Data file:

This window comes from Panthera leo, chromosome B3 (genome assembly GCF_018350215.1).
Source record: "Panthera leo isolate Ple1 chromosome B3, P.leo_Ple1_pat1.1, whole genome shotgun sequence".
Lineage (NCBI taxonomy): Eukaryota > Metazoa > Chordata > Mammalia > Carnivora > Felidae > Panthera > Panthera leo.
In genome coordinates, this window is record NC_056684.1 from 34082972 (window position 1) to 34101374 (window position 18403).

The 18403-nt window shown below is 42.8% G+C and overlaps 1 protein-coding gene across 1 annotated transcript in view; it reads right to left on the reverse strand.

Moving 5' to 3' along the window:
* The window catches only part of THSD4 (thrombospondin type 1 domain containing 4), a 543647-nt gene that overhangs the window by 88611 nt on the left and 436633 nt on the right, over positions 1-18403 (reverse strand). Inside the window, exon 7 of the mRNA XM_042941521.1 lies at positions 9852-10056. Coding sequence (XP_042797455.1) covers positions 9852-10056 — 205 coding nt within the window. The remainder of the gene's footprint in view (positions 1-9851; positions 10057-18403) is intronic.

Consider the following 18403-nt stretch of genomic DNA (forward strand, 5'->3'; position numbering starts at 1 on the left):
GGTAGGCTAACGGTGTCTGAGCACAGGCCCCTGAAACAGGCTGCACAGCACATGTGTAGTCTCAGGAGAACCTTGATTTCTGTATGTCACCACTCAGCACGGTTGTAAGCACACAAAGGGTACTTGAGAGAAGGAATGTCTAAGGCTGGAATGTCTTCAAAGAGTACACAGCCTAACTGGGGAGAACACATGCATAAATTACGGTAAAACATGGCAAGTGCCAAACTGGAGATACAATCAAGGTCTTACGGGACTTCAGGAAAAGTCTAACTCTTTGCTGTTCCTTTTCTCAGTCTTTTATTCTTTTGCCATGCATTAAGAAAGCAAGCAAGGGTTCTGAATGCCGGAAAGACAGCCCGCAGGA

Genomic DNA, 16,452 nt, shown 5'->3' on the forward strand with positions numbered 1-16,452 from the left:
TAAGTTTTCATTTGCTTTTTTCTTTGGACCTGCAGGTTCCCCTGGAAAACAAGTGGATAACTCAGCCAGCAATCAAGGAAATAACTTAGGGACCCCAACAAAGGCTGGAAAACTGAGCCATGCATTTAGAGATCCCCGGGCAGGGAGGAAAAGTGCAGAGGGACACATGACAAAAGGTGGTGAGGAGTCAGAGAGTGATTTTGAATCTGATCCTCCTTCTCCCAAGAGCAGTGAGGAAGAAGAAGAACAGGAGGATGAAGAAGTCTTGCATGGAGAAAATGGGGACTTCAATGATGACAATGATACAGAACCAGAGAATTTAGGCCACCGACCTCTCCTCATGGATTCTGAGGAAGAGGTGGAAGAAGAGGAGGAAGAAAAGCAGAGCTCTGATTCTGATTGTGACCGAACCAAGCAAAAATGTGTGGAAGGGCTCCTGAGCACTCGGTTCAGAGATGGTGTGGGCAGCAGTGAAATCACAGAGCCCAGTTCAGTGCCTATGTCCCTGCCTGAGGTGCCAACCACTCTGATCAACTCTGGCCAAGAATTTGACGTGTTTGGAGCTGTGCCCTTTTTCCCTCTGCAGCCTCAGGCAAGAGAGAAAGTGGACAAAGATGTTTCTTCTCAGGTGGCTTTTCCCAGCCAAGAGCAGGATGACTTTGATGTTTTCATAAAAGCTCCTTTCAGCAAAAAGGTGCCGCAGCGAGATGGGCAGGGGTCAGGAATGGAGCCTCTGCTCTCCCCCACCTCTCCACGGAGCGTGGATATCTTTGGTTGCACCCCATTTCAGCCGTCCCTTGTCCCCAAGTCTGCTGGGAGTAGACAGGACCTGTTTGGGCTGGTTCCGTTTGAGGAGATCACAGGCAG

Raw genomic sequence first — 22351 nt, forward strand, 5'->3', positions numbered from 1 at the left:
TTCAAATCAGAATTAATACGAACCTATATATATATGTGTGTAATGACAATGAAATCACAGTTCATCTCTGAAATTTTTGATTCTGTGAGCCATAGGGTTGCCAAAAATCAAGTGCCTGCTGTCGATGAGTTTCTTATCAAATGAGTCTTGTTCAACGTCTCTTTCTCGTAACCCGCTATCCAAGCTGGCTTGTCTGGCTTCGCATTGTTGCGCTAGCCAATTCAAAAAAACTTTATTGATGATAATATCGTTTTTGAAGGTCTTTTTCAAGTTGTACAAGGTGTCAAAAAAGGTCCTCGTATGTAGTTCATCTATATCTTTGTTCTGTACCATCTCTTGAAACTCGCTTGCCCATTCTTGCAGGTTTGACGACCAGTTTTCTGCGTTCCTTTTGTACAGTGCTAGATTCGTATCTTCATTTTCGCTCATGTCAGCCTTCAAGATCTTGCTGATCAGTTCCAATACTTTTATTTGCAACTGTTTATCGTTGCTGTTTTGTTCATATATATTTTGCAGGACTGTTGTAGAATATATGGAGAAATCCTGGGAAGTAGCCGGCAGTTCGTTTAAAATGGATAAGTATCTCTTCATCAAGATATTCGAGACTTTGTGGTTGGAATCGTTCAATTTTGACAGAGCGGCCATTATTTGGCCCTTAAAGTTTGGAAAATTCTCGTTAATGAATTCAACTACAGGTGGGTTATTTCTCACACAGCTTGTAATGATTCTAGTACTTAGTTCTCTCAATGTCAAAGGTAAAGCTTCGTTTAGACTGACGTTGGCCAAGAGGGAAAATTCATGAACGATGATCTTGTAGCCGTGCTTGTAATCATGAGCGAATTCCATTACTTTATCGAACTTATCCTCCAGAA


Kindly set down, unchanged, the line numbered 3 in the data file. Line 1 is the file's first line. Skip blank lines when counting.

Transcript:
Lineage (NCBI taxonomy): Eukaryota > Metazoa > Chordata > Mammalia > Carnivora > Felidae > Panthera > Panthera leo.